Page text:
This European mobilization and resolution was well noted by our friends, our enemies and those who simply watch what we are doing, without taking sides. They are all watching us. For power, as you know, manifests itself in how others perceive us. We should keep this in mind.
But our work is not done. Europe must conduct three revolutions to become what I would call not only a powerful Europe but a full-powered Europe, which is simply the condition and the instrument of our independence.
Firstly, building our national and collective defence capabilities. Real progress and substantial commitments have been made. In the coming months we need to translate them into concrete action. I am thinking of the implementation of the joint weapons procurement instrument announced by Commissioner Thierry Breton, which is very necessary, a European rapid deployment capacity by 2025 and joint armament programmes. There cannot be a powerful Europe without a defence Europe. And there cannot be a defence Europe without defence budgets. The increases announced by countries such as Germany, of course, but also Sweden and the Netherlands, and to a lesser extent Spain and others, and the end of the Danish opt out, are tangible actions that should be commended and encouraged.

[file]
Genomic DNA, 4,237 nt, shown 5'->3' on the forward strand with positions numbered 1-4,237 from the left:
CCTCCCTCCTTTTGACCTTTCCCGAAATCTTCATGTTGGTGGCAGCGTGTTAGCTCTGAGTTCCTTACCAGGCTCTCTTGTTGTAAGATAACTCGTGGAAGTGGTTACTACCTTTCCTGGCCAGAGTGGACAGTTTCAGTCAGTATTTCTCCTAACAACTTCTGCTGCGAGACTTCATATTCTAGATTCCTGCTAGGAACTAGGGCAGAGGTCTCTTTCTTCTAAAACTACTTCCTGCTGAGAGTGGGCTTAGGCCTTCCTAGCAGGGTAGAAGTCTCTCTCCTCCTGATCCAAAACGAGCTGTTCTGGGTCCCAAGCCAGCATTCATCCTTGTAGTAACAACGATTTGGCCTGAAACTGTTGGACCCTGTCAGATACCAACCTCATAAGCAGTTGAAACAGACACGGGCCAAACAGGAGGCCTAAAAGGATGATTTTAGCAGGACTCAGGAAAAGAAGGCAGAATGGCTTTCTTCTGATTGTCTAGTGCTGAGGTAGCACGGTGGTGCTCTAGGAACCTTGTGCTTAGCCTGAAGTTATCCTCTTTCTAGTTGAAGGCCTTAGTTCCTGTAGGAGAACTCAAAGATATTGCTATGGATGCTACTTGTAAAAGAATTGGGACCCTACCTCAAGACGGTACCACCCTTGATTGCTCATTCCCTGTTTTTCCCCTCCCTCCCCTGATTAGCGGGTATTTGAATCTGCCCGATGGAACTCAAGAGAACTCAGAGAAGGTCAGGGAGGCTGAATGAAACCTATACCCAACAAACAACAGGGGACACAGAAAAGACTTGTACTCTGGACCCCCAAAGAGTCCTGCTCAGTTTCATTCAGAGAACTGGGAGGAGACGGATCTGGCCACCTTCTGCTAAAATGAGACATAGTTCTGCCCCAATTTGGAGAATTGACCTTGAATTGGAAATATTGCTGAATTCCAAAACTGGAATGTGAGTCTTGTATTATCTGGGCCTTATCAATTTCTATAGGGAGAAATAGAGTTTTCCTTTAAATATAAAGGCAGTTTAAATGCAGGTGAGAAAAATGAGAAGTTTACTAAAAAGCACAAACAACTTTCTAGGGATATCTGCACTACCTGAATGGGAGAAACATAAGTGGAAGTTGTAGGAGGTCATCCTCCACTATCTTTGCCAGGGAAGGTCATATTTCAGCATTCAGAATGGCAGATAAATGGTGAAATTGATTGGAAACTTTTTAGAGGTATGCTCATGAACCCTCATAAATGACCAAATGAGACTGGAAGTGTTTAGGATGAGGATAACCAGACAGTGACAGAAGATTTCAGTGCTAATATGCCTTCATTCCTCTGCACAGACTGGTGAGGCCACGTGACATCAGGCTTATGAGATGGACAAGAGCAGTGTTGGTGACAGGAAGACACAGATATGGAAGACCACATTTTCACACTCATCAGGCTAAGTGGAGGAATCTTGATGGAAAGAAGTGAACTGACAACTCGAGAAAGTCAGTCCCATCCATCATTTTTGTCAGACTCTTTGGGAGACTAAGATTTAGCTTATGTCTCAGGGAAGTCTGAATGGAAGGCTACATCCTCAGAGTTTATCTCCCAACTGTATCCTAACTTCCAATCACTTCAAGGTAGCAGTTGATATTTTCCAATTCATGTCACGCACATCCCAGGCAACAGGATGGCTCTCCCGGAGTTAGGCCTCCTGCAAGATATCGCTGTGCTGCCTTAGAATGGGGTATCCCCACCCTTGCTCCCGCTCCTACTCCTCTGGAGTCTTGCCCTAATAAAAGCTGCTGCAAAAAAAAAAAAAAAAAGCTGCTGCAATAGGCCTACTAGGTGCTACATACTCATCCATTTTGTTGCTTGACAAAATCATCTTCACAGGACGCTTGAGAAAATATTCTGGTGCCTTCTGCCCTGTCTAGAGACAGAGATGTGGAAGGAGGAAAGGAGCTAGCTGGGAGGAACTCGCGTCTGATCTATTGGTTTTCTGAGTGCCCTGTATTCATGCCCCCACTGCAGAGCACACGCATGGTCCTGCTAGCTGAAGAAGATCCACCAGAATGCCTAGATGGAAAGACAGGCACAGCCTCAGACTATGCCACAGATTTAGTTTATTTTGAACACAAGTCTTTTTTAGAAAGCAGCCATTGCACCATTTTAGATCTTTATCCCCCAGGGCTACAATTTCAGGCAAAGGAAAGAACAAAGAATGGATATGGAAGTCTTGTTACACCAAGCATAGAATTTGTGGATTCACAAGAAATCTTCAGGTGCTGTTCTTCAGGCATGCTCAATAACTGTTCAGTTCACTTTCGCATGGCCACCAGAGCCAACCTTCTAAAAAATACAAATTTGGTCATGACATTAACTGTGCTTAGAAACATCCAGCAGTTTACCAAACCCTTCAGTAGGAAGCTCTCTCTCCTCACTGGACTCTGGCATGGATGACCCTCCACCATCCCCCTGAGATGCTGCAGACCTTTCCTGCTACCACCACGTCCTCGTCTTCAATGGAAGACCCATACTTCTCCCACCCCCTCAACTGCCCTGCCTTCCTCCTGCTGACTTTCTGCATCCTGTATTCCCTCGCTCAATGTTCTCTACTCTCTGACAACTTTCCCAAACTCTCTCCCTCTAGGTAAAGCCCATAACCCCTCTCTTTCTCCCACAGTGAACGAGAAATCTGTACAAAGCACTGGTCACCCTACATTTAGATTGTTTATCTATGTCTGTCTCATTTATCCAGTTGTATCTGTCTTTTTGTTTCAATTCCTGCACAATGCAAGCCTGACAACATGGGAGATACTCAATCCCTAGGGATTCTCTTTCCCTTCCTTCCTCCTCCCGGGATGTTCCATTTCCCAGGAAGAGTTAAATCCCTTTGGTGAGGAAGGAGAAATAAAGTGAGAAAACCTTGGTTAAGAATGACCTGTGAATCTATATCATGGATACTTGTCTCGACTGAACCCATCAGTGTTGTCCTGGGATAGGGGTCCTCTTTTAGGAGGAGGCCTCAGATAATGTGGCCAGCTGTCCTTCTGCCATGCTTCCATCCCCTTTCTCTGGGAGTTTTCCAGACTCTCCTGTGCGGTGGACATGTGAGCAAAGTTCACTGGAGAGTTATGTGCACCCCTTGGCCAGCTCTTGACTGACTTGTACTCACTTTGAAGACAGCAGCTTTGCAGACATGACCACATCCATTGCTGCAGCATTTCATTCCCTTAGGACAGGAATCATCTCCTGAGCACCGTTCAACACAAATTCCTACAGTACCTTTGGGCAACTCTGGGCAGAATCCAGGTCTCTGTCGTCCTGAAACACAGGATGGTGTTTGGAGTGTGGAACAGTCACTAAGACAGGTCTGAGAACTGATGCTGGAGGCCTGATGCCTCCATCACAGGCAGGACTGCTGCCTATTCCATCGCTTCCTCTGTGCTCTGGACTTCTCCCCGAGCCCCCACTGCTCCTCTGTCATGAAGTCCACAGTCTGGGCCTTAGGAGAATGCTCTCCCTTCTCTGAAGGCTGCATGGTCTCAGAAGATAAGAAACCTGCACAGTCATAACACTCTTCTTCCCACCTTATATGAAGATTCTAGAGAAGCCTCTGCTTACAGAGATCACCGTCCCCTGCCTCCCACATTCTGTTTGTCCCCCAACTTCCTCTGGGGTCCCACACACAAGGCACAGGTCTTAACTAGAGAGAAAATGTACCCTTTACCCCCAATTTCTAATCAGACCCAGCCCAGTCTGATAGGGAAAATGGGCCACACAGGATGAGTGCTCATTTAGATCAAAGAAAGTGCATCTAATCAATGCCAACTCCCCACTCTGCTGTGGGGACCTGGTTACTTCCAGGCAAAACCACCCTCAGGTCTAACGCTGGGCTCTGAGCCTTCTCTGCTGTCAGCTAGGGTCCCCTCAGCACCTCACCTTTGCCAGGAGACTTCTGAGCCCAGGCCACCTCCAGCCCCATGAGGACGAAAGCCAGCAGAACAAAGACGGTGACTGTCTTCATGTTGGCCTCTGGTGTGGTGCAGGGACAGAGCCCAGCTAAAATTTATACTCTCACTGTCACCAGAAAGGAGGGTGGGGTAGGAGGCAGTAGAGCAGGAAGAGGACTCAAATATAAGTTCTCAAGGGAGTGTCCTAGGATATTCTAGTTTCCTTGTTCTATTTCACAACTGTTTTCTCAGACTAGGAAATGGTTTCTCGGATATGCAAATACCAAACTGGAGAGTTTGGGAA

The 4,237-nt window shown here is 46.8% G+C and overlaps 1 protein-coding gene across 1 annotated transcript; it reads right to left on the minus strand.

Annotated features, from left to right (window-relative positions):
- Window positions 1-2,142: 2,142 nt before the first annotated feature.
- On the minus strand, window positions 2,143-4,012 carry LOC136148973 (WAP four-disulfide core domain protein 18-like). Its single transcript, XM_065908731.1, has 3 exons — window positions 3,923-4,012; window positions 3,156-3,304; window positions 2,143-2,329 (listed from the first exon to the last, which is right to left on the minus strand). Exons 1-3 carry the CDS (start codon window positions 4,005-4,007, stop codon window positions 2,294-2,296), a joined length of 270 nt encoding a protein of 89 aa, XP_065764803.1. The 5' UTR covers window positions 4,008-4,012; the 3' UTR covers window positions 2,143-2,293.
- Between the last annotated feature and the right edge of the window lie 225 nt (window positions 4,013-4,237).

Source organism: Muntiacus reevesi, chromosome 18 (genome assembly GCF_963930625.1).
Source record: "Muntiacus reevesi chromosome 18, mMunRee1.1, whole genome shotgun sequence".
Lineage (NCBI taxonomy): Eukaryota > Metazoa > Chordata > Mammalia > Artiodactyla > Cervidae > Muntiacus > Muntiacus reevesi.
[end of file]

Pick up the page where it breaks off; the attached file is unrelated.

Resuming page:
This defence Europe is clearly not defined as an alternative to NATO. From this standpoint, I am proud to have advocated on behalf of the Government for the bill ratifying the accession of Sweden and Finland to NATO, two new European members which will strengthen our Alliance.
The second revolution is that of the European Union’s energy independence. In the coming months, we will gradually reduce our collective dependence on Russian oil and then gas. European solidarity is organized for the winters ahead. But more must be done. While Russia is taking full advantage of energy as a weapon to destabilize Europe, while China is methodically taking control of the value chains in the area of renewable energy, we have no other choice but to accelerate: to diversify our supply, step up the development of new decarbonized energy production capacities, including nuclear energy, and resume debate on limiting the purchasing price of certain imported sources.
The third revolution under way is that of a strategic Europe. The European Union made a historic decision granting candidate status to Ukraine and Moldova. It also finally launched accession negotiations with North Macedonia and Albania. Our strategic interest is to secure as solidly as possible the Western Balkans to the European Union. And because the path to accession is demanding, President Macron has proposed a European Political Community, which would not be a substitute nor an alternative, but that will respond to the urgent need to manage together the challenges that concern the entire European continent beyond the European Union alone: security, health, connectivity, and energy, to name a few examples.